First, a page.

NEWS
November 28, 2014
SYMPATHY IS EASY. You see someone in pain, you measure the depth of his anger by the fire in his eyes, you gauge his despair by the piercing tone of his lamentations and you stretch out a hand and say, "I'm so sorry. " You can be a part of his world for the few moments that you share the grief, and then you retreat to your comfortable corner. That bridge between you and the sufferer is one you cross over rarely, but it's a pleasant trip because it makes you feel generous without investing too much human capital.
SPORTS
November 21, 2014 | By Matt Breen, Inquirer Staff Writer
Brett Brown softly slapped his left cheek, then slapped the right. It is time for everyone to wake up and face reality, the Sixers coach said. His young team is winless through 11 games, eight defeats away from the league record for the longest season-opening losing streak. A win on Friday against visiting Phoenix will be a challenge. "That's where we're at, everybody," he said. "And we're not crying about it. We don't want sympathy. We come to work. I get it. " The Sixers rank near the bottom this season in almost every statistical category.
SPORTS
November 18, 2014 | BY TOM MAHON, Daily News Staff Writer mahont@phillynews.com
LOOKS AS IF the Redskins have more problems than their politically incorrect nickname. On Sunday, quarterback Robert Griffin III shared his frustration after a 20-point loss to the visiting Buccaneers that dropped the 'Skins to 3-7. "It takes 11 men," said Griffin, who threw two interceptions, including one that was returned for a touchdown. "It doesn't take one guy, and that's proven. If you want to look at the good teams in this league and the great quarterbacks, the Peytons and the Aaron Rodgerses, those guys don't play well if their guys don't play well.
ENTERTAINMENT
October 1, 2014 | By Tirdad Derakhshani, Inquirer Staff Writer
Why would an otherwise balanced person - a noted philanthropist and SPCA board member, no less - write a biography of one of history's most notorious, prolific serial killers? For Valerie Ogden, it was a family matter. The Chestnut Hill actor found out in 2009 that she was related by marriage to the 15th-century aristocrat Baron Gilles de Rais, who raped and killed hundreds of children. "My nephew was marrying this lovely French girl," said Ogden, whose authorial debut, Bluebeard: Brave Warrior, Brutal Psychopath (History Publishing; 295 pages; $18.95)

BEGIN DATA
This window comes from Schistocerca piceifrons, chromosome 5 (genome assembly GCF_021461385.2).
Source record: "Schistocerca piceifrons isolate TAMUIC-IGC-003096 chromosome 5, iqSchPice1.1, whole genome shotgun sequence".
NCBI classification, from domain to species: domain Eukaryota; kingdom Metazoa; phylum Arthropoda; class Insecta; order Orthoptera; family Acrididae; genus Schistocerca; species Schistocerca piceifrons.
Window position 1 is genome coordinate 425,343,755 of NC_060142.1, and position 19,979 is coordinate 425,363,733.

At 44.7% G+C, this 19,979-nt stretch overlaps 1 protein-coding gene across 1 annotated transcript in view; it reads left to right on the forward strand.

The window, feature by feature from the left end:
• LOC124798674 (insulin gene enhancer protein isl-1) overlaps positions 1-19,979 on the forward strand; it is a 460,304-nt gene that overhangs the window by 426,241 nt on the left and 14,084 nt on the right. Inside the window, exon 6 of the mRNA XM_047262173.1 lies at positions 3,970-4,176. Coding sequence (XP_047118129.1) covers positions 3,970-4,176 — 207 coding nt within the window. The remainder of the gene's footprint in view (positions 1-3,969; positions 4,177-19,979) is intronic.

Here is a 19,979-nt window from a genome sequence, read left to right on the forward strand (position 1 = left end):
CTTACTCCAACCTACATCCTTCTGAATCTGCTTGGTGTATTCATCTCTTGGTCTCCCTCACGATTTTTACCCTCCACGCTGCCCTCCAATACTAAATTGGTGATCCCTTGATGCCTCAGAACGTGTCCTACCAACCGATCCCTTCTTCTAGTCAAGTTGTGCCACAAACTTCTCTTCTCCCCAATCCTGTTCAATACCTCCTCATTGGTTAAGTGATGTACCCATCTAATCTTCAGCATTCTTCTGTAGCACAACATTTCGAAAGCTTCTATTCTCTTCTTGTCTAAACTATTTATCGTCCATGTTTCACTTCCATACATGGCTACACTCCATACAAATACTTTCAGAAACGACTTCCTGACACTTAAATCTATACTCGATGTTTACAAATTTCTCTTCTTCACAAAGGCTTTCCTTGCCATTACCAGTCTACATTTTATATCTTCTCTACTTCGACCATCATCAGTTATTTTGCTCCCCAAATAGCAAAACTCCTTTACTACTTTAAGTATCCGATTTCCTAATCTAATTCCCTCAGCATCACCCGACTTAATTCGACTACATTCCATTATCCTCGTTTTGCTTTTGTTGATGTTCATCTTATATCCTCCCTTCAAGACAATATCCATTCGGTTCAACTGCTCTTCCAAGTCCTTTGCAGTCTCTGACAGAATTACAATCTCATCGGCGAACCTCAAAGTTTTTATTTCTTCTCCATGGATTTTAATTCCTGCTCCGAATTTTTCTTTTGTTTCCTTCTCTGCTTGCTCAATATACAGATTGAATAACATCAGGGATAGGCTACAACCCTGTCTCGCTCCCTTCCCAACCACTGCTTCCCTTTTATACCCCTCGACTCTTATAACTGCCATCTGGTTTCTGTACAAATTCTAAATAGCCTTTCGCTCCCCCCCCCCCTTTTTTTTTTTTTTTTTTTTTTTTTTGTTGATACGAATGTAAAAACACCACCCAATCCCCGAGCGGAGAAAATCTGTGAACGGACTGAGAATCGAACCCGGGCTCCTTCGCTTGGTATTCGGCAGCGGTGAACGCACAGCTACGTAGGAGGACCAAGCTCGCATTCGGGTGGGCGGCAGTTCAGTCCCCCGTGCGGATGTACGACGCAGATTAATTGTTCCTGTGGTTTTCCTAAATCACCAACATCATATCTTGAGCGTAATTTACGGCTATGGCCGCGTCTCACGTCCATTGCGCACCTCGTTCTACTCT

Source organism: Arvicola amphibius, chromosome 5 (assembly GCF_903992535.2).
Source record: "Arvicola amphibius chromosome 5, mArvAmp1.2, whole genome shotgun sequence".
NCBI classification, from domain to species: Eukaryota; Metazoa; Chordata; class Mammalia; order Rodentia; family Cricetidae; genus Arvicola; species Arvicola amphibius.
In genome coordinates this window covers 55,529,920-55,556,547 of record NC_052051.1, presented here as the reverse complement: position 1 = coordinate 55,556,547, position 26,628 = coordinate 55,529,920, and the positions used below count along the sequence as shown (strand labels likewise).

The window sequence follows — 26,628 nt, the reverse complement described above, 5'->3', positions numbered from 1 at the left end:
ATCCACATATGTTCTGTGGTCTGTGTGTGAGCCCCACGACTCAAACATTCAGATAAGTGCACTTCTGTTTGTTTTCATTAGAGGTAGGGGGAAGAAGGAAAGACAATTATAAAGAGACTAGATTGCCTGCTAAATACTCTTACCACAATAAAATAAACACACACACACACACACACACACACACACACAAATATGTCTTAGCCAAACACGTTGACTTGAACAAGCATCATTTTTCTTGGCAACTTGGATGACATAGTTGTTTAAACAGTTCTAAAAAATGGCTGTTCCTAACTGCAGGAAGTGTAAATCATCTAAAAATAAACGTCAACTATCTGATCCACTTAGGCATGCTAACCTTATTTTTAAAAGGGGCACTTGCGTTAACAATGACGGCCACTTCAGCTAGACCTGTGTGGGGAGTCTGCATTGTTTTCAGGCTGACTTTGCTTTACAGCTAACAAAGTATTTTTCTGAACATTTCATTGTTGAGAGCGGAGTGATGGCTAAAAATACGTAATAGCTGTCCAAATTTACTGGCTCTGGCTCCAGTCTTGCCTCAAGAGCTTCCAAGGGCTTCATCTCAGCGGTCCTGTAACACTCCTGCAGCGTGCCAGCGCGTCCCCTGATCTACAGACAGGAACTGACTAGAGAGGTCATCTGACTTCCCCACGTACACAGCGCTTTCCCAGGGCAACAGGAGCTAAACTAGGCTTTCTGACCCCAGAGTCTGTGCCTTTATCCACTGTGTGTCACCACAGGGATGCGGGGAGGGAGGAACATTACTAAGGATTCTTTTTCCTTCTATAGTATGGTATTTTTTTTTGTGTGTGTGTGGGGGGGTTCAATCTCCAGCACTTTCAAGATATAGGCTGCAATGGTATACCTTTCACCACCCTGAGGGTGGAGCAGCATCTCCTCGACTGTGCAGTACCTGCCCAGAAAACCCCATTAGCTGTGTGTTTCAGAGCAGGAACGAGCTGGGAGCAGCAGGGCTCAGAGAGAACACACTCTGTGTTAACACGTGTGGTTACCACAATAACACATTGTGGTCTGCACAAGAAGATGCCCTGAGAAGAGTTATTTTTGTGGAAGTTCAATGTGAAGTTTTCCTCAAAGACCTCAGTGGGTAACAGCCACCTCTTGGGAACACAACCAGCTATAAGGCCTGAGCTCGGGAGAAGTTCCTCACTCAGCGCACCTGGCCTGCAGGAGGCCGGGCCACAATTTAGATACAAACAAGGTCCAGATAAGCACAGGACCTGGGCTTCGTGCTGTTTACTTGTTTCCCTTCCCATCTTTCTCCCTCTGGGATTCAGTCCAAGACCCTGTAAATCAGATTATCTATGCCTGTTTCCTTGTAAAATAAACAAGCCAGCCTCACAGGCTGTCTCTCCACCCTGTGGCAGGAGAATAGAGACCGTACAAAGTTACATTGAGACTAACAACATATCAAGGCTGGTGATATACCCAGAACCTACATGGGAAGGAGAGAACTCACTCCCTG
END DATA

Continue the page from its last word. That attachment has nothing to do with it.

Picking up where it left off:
NEWS
July 20, 2014 | BY JENNY DeHUFF, Daily News Staff Writer dehuffj@phillynews.com, 215-854-5218
COMPARING the now-defunct Philadelphia Traffic Court to the minor leagues in baseball, defense lawyer Lou Busico hit what might be a home run yesterday during his closing argument in the federal corruption trial of six former judges and a Chinatown businessman. "Sorry guys, but this is like the minor leagues of the judiciary," he said. "This is like the sandlot of the judiciary. " Busico represents Thomasine Tynes, the retired president judge of Philadelphia Traffic Court. Tynes is charged with mail and wire fraud in what the government calls a widespread conspiracy of "ticket-fixing" that plagued the court from 2008 to 2011.
NEWS
February 14, 2014
"I'M EMBARRASSED to beg for money, I'm embarrassed to beg for food. I never, ever in my life thought this would happen to me," says formerly middle-class John Ruths, face-to-face with the New America. John grew up in a nice home. His father a regional VP for Wonder Bread, his mother a registered nurse and teacher. The family "lived very comfortably" in Norristown, he went to private schools, John says, as we sit at the home desk from which he's pitched hundreds of job applications over the past year of his unemployment.